The Corner

Minimum Wage Was Maximum Enemy for This Doomed SF Bookstore

Borderlands Books, a much-praised science-fiction and comic-book store in San Francisco, opened for business in 1997. It has survived two recessions, a 100 percent rent increase, the opening of big chain bookstores, and the rise of Amazon’s deep-discounting online empire. What will finally force it to close its doors next month is San Francisco’s proposed increase in the minimum wage, which will hit $12.25 an hour in May.

Owner Alan Beatts minced no words about the reason for his store’s closure: “Borderlands Books as it exists is not a financially viable business if subject to the minimum wage.” Ironically, he said 2014 was the store’s best year in its 18-year history, and the store turned a small profit and was able to employ six people. But Beatts says the planned increases in the city’s minimum-wage law — which top out at $15 an hour by 2018 — will sink him. He would either have to increase sales by 20 percent (unrealistic) or reduce the staff to two managers and one part-time employee — all of whom would have to work greatly extended hours. “Keeping up our morale and continuing to serve our customers while knowing that we are going to close has been very painful for all of us over the past three months,” Beatts wrote in a statement to his customers. “Continuing to do so for even longer would be horrible. Far better to close at a time of our choosing, keep everyone’s sorrow to a minimum, and then get on with our lives.”

Raising the minimum wage has become the new feel-good elixir of the Left, which loves the fact that its simplistic appeal can win over electorates in many cities. But the law of unintended consequences kicks in after the warm glow of voting for “a living wage” passes. Young people — especially minorities — are frozen out of an already tight job market and small businesses are least able to afford the extra expense of an increase. “Businesses will not pay workers more than the value they produce,” notes James Sherk, a labor-policy analyst at the Heritage Foundation. “A $15 minimum wage forbids anyone whose labor produces less than that from working — as this bookstore’s employees learned the hard way.”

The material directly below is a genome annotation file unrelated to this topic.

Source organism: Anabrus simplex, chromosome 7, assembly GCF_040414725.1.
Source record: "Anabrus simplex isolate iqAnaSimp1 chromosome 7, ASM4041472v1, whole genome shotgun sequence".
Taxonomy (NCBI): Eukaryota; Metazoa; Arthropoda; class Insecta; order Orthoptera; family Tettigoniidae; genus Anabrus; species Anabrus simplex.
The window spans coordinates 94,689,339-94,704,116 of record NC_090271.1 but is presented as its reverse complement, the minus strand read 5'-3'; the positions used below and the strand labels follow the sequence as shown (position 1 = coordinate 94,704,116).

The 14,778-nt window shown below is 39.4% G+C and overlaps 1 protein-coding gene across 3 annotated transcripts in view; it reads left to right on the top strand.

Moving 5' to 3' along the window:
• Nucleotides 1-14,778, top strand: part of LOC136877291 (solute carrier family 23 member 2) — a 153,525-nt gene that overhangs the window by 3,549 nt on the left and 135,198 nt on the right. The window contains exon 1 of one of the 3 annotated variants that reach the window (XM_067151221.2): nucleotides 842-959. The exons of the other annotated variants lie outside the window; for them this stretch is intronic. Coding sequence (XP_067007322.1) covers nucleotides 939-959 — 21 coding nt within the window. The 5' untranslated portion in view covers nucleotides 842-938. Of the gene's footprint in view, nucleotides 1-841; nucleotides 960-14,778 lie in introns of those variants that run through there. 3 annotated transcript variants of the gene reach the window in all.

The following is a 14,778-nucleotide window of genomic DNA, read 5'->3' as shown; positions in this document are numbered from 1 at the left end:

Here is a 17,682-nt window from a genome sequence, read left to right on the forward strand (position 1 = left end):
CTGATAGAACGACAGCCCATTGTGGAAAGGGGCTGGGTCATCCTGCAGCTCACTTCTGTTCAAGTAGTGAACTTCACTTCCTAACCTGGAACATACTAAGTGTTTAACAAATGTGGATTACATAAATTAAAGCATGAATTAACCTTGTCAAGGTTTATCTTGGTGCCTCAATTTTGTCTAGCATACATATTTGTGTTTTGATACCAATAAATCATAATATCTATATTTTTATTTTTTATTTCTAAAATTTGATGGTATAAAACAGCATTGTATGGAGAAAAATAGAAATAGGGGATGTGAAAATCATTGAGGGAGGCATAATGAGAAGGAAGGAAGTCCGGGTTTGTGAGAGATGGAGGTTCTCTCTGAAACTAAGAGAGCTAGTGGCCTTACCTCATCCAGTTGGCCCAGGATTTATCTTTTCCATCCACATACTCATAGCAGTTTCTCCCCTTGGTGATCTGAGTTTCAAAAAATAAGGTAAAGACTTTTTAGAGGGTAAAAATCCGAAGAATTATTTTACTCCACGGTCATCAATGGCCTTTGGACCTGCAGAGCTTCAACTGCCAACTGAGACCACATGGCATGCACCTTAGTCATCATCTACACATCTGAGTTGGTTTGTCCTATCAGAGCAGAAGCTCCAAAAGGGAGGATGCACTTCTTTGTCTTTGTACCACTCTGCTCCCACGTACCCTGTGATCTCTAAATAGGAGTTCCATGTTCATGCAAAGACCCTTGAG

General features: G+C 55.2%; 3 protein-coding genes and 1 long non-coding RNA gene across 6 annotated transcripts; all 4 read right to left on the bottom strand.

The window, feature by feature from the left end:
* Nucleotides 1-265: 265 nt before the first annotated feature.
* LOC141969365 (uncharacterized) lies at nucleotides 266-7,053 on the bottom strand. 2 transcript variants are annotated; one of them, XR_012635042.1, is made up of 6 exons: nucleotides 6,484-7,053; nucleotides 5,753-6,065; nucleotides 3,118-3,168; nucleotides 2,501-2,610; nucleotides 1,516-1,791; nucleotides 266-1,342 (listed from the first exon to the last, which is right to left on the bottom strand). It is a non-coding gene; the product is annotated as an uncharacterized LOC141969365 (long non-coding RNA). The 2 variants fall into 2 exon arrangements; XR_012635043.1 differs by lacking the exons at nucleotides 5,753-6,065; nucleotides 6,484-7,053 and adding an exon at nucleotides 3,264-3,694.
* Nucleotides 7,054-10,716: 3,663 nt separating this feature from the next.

Most Popular


Holy Week with Saint Paul

Just the other day, I ordered a replacement copy of The Passion of the Christ -- it can be so impactful for Holy Week meditation. In the years since its release, it’s become something of required Lenten viewing for me. But this year, there is a new movie to help with prayer, Paul, Apostle of Christ, released ... Read More

Friday Links

UPS Trucks (Mostly) Don't Turn Left, Saving Them 10 Million Gallons of Gas Per Year. Scientists provide comprehensive breakdown of how much people poo in their lifetime. Famed archaeologist forged murals, inscriptions for decades. How Do You Make Beer in Space? Astronauts return to earth ... Read More

Heckuva Job, Paul and Mitch

As Thursday's editorial makes clear, the omnibus spending bill is a disgrace. That may be why about 40 percent of Republicans (and 40 percent of Democrats) voted against it. Apart from the absence of a DACA/Dream amnesty, the immigration portions represent a comprehensive victory by the anti-enforcement crowd. ... Read More
Politics & Policy

California’s Pro-Nuclear Renegade

If California’s upcoming gubernatorial race gets decided solely by money, Michael Shellenberger doesn’t have a chance. The latest campaign filings show that Shellenberger, an environmentalist from Berkeley, has about $37,000 in cash on hand. The frontrunner in the June 5 California primary, Lieutenant ... Read More
Politics & Policy

The Sliming of Bari Weiss

If you follow at all the ideological war that’s erupted around the New York Times editorial page, then you know Bari Weiss. It’s too much to call Bari conservative. A better description might be heterodox. On some issues, particularly social issues and immigration, she’s a woman of the Left. On others — ... Read More